Intensive care delirium is a well-recognized complication in critically ill patients. Delirium is an independent risk factor for death in the intensive care unit (ICU), leading to oversedation, increased duration of mechanical ventilation, and increased length of stay. Although there has not been a direct causal relationship shown between sleep deprivation and delirium, many studies have demonstrated that critically ill patients have an altered sleep pattern, abnormal levels of melatonin, and loss of circadian rhythms...
April 2012: British Journal of Anaesthesia
https://www.readbyqxmd.com/read/22404330/sleep-disturbances-in-critically-ill-patients-in-icu-how-much-do-we-know
#14
REVIEW
Y Boyko, H Ording, P Jennum
Sleep disturbances in the intensive care unit (ICU) seem to lead to development of delirium, prolonged ICU stay, and increased mortality. That is why sufficient sleep is important for good outcome and recovery in critically ill patients. A variety of small studies reveal pathological sleep patterns in critically ill patients including abnormal circadian rhythm, high arousal and awakening index, reduced Slow Wave Sleep, and Rapid Eye Movement sleep. The purpose of this study is to summarise different aspects of sleep-awake disturbances, causes and handling methods in critically ill patients by reviewing the underlying literature...
September 2012: Acta Anaesthesiologica Scandinavica
https://www.readbyqxmd.com/read/18500209/sleep-and-delirium-in-the-intensive-care-unit
#15
REVIEW
G Mistraletti, E Carloni, M Cigada, E Zambrelli, M Taverna, G Sabbatini, M Umbrello, G Elia, A L L Destrebecq, G Iapichino
Intensive Care Unit (ICU) patients almost uniformly suffer from sleep disruption. Even though the role of sleep disturbances is not still adequately understood, they may be related to metabolic, immune, neurological and respiratory dysfunction and could worsen the quality of life after discharge. A harsh ICU environment, underlying disease, mechanical ventilation, pain and drugs are the main reasons that underlie sleep disruption in the critically ill. Polysomnography is the gold standard in evaluating sleep, but it is not feasible in clinical practice; therefore, other objective (bispectral index score [BIS] and actigraphy) and subjective (nurse and patient assessment) methods have been proposed, but their adequacy in ICU patients is not clear...
June 2008: Minerva Anestesiologica
https://www.readbyqxmd.com/read/16477412/melatonin-possible-implications-for-the-postoperative-and-critically-ill-patient
#16
REVIEW
Richard S Bourne, Gary H Mills
There is increasing interest in the hormone melatonin in postoperative and critically ill patients. The roles of melatonin in the regulation of the sleep-wake cycle, resetting of circadian rhythm disturbances and its extensive antioxidant activity have potential applications in these patient groups. The interaction between melatonin and the stresses of surgery and critical illness are explored in the context of circadian rhythms, sleep disorders and delirium. The antioxidant activity is discussed in terms of the reduction of ischaemic reperfusion injury, prevention of multi-organ failure and treatment of sepsis...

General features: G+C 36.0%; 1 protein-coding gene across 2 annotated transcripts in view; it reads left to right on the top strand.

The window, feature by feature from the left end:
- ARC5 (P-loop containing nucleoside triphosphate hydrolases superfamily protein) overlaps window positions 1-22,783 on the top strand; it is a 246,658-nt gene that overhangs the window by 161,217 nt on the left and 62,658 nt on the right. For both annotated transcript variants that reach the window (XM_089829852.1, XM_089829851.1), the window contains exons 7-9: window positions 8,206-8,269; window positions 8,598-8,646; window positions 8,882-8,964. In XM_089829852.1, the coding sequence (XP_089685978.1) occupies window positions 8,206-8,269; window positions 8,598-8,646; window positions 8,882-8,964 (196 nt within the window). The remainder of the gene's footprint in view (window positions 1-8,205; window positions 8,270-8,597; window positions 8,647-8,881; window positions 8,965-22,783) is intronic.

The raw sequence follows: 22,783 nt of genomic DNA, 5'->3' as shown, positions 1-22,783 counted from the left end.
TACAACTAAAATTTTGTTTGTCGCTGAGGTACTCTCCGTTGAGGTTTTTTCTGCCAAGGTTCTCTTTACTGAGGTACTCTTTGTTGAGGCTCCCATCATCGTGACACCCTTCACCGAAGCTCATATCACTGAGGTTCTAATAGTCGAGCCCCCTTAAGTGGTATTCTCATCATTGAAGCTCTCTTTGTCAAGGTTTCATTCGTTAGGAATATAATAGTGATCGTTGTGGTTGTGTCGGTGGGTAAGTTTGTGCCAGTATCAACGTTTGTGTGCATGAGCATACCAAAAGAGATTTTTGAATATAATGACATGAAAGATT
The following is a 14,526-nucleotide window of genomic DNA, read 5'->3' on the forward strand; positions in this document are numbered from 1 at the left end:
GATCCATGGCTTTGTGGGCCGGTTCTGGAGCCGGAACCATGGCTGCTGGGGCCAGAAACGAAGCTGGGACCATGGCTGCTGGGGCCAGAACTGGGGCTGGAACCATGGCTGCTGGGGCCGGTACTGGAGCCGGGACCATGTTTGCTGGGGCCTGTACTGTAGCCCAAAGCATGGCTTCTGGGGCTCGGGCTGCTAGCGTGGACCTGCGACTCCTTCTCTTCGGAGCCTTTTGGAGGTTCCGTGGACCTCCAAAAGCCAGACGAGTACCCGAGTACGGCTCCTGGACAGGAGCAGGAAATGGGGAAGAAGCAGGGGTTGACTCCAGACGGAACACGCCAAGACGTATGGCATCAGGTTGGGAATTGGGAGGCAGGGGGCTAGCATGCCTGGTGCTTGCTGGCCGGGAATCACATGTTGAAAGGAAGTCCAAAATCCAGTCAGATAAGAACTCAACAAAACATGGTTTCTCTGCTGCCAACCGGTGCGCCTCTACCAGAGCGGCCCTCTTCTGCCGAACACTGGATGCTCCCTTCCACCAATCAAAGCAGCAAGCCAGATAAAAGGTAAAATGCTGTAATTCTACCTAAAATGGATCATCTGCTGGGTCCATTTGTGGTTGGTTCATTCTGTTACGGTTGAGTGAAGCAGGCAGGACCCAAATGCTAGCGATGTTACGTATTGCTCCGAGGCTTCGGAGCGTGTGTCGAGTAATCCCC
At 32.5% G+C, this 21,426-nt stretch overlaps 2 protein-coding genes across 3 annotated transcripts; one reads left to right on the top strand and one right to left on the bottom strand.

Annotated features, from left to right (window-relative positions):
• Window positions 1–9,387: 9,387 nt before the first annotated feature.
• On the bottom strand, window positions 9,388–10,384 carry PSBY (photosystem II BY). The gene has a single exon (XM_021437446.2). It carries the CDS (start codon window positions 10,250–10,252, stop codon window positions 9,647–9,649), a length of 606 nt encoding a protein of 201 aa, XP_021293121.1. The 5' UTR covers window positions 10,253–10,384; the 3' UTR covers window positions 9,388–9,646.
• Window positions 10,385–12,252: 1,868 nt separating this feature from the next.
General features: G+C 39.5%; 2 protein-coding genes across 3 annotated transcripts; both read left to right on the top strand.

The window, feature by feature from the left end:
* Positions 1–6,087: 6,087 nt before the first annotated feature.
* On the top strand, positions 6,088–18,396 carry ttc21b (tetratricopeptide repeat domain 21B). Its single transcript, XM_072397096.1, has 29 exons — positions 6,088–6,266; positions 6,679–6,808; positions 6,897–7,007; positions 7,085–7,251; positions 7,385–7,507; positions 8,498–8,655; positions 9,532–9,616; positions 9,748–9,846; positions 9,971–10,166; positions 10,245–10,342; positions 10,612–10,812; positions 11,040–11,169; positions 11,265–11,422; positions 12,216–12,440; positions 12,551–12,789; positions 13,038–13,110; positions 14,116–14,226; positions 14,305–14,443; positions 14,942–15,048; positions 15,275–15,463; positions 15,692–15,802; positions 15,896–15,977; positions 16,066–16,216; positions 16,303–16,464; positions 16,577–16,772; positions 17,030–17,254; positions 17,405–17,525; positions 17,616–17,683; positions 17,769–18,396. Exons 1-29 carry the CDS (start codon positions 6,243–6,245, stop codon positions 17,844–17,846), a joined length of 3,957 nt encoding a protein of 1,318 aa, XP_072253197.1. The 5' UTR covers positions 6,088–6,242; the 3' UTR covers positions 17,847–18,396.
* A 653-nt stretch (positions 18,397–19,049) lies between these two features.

March 2006: Intensive Care Medicine
https://www.readbyqxmd.com/read/16435158/sleep-in-acute-care-units
#17
REVIEW
Ahmed BaHammam
Patients in the acute care units (ACU) are usually critically ill, making them more susceptible to the unfavorable atmosphere in the hospital. One of these unfavorable factors is sleep disruption and deprivation. Many factors may affect sleep in the ACU, including therapeutic interventions, diagnostic procedures, medications, the underlying disease process, and noise generated in the ACU environment. Many detrimental physiological effects can occur secondary to noise and sleep deprivation, including cardiovascular stimulation, increased gastric secretion, pituitary and adrenal stimulation, suppression of the immune system and wound healing, and possible contribution to delirium...
March 2006: Sleep & Breathing, Schlaf & Atmung
https://www.readbyqxmd.com/read/16015108/metabolic-and-endocrine-effects-of-sedative-agents
#18
REVIEW
Giovanni Mistraletti, Francesco Donatelli, Franco Carli
PURPOSE OF REVIEW: To bring to the attention of the clinician the metabolic effects of most common sedatives and analgesics used in critically ill patients. RECENT FINDINGS: Most patients admitted to the intensive care unit require sedation and analgesia to reduce anxiety, agitation, and delirium and provide pain relief. Inappropriate sedation and analgesia techniques can cause harm to the already compromised patient if they do not take into account the metabolic effect they produce...
August 2005: Current Opinion in Critical Care
https://www.readbyqxmd.com/read/15196098/abolished-circadian-rhythm-of-melatonin-secretion-in-sedated-and-artificially-ventilated-intensive-care-patients
#19
K Olofsson, C Alling, D Lundberg, C Malmros
BACKGROUND: Sleep disturbance is common in intensive care patients. Aside from its unpleasantness, there is a correlation with intensive care unit (ICU) syndrome/delirium. Reasons for sleep deprivation appear to be multifactorial, including the underlying illness, an acute superimposed disturbance, medications, and the ICU environment itself. There are reasons to believe that alterations of the 'biological clock' might contribute. Melatonin secretion is one reflection of this internal sleep/wake mechanism...
July 2004: Acta Anaesthesiologica Scandinavica